3/25/07

Shiro's Sushi Restaurant

Neighborhood: Belltown
Address: 2401 2nd Ave Seattle (map)
Phone: 206-985-6870
Web: www.shiros.com
Parking: Street

Overall Rating: 9.4 / 10pts

ATMOSPHERE:
Located on the 2nd Ave and corner of Battery St., Shiro's Sushi Restaurant, doesn't necessarily look that fancy from the outside. Actually it's not super fancy looking once you step inside either (compared to fine seafood restaurants near the waterfront). But what makes this place the most talked about sushi place in Seattle is the owner/chef, Shiro Kashiba, who trained in Tokyo, Japan, and has been in Seattle since 1966. But because of it's popularity, recently it had turned into more of a touristy spot. Does the food taste good? Absolutely, but is it worth the wait and dining in the packed house with slower service? Probably not, as there are other great options nearby such as Saito's who provide just as high quality of fish without all the hassle of touristy people.

SUSHI:
The master sushi chef, Shiro is probably the most famous sushi chef in Seattle. His name had appeared on almost every cuisine magazines and newspapers, and continues to do so. His sushi does indeed taste excellent and fresh, as he claims to personally select the fish every morning at various markets. The price is a little higher than your average sushi joints, but in Belltown recently, it maybe considered to be average.

OTHER DISHES:
They have decent selection of sake, which is nice. And their house specials are tasty as well. With so many people wanting to try Shiro's sushi, your sushi may take a while to show up (unless you are one of the luckily few that got the counter seat), so it's wise to order some appetizers as you wait. Gyoza in particular cooked to perfection. It was crispy on the outside and juicy in the inside (hard to find good fried gyoza in Seattle).

SERVICE:
Like I said before, since the place is always packed with people wanting to check out the so called "best sushi place in Seattle" the service is a little slower than your average sushi place as Shiro's sushi order is always backed up. The staff is usually pretty good about telling you that "your sushi should be coming soon" except it feels like long time. At least it's nice to know that they are "coming soon."

3/16/07

Dragonfish

Neighborhood: Downtown
Address: 722 Pine St. Seattle (map)
Phone: 206-467-7777
Web: www.dragonfishcafe.com
Parking: Street / Paid

Overall Rating: 4.5 / 10pts

ATMOSPHERE:
This slightly upscale restaurant is located in the heart of downtown. It’s often crowded and the food is expensive, but don’t let that fool you into thinking it’s a good sushi restaurant. The food is over-priced Asian fusion cuisine. Young business people and tourists staying at downtown hotels fill up the restaurant. Unlike many sushi restaurants, Dragonfish has a full bar, but that is one of the few good points of the restaurant. But don’t drink too much at the bar because you have to leave the restaurant and go to the hotel it is connected to, find an elevator and go upstairs to get to the bathroom.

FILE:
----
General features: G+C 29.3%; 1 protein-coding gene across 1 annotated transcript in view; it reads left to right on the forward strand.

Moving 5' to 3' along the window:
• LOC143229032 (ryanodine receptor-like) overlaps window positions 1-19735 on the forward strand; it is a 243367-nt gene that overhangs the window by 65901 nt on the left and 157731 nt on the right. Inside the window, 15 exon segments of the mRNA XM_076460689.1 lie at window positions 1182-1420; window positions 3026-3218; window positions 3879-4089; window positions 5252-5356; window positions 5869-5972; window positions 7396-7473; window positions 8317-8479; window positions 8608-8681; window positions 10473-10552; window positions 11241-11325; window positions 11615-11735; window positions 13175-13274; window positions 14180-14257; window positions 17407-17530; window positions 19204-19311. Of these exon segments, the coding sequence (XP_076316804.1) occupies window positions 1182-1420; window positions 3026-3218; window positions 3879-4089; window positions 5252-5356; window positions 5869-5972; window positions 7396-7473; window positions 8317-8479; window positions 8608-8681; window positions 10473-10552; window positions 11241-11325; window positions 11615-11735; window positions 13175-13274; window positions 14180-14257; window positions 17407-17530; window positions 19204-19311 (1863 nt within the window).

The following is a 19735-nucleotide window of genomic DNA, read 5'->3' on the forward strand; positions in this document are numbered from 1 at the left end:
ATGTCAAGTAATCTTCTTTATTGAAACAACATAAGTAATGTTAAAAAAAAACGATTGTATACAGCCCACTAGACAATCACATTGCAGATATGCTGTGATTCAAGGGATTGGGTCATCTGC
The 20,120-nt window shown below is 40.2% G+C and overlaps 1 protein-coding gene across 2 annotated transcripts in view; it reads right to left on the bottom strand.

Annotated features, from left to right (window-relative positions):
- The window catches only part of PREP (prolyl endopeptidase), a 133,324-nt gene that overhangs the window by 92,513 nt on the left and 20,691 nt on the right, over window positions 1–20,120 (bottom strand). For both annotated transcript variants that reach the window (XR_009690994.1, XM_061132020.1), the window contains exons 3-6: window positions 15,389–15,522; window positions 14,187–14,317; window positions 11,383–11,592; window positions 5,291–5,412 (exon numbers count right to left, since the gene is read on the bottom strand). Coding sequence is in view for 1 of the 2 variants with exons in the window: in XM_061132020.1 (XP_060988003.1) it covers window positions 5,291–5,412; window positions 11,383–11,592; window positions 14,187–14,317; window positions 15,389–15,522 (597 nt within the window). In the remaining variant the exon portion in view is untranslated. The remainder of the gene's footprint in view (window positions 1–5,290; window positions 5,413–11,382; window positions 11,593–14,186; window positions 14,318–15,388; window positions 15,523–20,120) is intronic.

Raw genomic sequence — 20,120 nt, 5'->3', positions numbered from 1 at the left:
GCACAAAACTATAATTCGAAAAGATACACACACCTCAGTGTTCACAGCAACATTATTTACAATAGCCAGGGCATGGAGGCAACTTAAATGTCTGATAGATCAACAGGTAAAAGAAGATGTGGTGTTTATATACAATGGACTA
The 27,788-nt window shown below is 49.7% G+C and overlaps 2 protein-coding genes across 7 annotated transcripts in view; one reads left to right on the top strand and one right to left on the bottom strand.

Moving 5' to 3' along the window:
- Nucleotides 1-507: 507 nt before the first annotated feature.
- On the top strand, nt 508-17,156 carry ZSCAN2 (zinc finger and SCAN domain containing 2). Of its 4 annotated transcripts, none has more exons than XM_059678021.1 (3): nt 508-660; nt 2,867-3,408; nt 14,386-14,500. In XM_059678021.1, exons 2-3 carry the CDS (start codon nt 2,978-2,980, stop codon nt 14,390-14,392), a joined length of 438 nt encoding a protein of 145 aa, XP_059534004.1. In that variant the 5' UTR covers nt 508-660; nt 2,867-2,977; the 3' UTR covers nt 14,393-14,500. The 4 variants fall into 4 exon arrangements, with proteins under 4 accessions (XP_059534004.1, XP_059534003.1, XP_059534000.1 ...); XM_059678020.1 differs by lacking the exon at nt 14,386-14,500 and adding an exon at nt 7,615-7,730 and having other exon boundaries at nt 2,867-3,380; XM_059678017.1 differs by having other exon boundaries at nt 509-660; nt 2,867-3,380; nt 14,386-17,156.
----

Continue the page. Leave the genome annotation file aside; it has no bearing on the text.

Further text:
SUSHI:
It’s a good thing they call themselves an Asian Fusion restaurant because they don’t serve any authentic sushi here. The only “sushi” they have here is rolls, and frankly they aren’t very good. The Bossa Nova Roll (ahi tuna, kaiware sprouts, nova salmon) has way too much wasabi for any sane person, leaving only a burning sensation in your mouth. Sesame & Soy Marinated Tuna is really oily and only tastes like sesame oil. Maybe that’s how they cover up the fact that they don’t have any authentic sushi chefs or know where to buy fresh fish.

OTHER DISHES:
Most of the things on the menu sound fancy (is that the fusion part?) but they all taste quite plain. If they charged $5/plate for their food, it would be more understandable, but for chicken yakisoba that is $12.85 and just tastes “okay”, it’s a rip off. You can get much better chicken yakisoba on the Ave for half the price.

SERVICE:
Talk about slow service - the hostess was literally moving in slow motion. She took 82 seconds to put a check mark on her table list, and 47 seconds to grab menus, which were right next to her. Then she took 54 seconds to move out from behind her podium and finally led us to our table. You may be picturing a very large woman or someone with a wooden peg leg, but that was not the case. She was just extremely slow. She wasn’t the only slow one. The place was maybe half full, but it took them 10 minutes to take our drink order and another 10 minutes to bring the drinks.

3/14/07

Kozue

Neighborhood: Wallingford
Address: 1608 N 45th St Seattle (map)
Phone: 206-547-2008
Web: www.kozue-on-45th.com
Parking: Street

Overall Rating: 8.5 / 10pts

ATMOSPHERE:
Kozue is a small, casual restaurant in Wallingford (on NE 45th St). It’s not as expensive as many other sushi restaurants in Seattle, and you notice this as soon as you step in the door because the atmosphere is more or less like a cheap Thai restaurant with a mom-and-pop feel. But don’t let this discourage you because the food is good, and it’s cheap. If you are a student with a tight budget but still want to enjoy decent sushi, you will fit right in with the rest of the crowd.